Wesley Pruden's Aug. 29 column, 'When saying goodbye means good riddance', starts by commenting on the last American troops pulling out of Saudi Arabia and ends by suggesting that everyone at the Royal Embassy of Saudi Arabia in Washington should be deported to Riyadh. This is the stuff al Qaeda dreams are made of: confrontation between the cradle of Islam and the world's superpower.
As early as 1997, when Peter Arnett interviewed him for CNN, Osama bin Laden criticized Saudi Arabia for its friendship with the United States. By choosing 15 Saudis out of the ranks of his cult, which has members from more than 60 countries, he attacked the United States and laid the blame on its closest ally in the Islamic world.
Now, facts are no longer needed when criticizing Saudi Arabia. Mr. Pruden can state that Saudis are "pouring into Iraq by the hundreds, perhaps thousands, to shoot at American soldiers," even though Deputy Secretary of State Richard Armitage said earlier this week that "we've got a relatively few number of Saudis" and another State Department official told United Press International, "I've heard the ballpark figure of 15." Yet, Mr. Pruden can continue to write what he pleases — and as long as it is critical of Saudi Arabia, almost nobody will bother to check his facts.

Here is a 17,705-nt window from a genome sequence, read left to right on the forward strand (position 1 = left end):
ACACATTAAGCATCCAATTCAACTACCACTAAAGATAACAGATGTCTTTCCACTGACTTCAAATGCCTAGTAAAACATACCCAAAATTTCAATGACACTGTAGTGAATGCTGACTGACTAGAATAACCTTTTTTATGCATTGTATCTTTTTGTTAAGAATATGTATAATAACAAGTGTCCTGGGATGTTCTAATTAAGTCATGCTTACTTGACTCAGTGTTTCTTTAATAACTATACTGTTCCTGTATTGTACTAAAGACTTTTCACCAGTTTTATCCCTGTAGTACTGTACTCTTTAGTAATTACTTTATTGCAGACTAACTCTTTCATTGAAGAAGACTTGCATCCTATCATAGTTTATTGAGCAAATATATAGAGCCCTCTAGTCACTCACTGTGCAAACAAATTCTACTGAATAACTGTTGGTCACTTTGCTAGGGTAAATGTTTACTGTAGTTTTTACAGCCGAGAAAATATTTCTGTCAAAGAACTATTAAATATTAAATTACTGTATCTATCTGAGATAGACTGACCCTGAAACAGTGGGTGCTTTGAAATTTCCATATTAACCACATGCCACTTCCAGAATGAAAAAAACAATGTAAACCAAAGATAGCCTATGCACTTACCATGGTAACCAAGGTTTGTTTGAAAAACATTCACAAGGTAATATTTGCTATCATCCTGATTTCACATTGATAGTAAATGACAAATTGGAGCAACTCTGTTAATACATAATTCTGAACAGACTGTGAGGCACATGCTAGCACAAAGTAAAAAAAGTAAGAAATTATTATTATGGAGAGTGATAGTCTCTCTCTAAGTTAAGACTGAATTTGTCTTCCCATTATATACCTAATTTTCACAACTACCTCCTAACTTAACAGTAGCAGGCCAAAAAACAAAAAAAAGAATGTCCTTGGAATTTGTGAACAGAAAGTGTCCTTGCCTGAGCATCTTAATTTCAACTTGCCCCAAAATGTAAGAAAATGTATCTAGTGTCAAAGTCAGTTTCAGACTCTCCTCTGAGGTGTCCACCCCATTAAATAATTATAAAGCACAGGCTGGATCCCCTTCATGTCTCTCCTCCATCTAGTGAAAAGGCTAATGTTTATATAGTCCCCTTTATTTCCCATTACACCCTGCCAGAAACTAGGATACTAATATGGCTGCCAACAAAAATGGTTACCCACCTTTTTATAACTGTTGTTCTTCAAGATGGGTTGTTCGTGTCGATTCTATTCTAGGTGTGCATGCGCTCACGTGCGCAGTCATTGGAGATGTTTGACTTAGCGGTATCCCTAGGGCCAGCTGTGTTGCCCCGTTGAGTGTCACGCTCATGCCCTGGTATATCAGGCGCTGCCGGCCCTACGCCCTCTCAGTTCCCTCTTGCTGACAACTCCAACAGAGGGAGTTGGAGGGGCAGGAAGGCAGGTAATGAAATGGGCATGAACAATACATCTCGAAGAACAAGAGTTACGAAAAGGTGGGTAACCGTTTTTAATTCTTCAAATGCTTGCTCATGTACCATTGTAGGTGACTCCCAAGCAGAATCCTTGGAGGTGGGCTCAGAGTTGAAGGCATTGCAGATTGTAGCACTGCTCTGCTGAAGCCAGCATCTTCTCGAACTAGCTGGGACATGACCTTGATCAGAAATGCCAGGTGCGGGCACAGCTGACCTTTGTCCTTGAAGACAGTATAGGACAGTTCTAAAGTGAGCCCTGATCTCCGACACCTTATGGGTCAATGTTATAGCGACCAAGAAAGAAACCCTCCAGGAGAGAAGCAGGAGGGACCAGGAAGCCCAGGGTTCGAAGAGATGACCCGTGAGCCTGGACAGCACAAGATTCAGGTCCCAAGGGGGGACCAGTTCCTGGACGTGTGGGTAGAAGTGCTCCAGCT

Mr. Pruden's litany of demonizing statements is even more offensive when one considers their subtle insinuations, such as when he describes the alleged predicament of President Bush in the following: "It couldn't have been pleasant, for example, to entertain Saudi princes at Prairie Chapel Ranch, particularly when his wife and daughters were there."
There are many different kinds of incitement, and many different ways to preach hatred in public.
Director of information
Royal Embassy of Saudi Arabia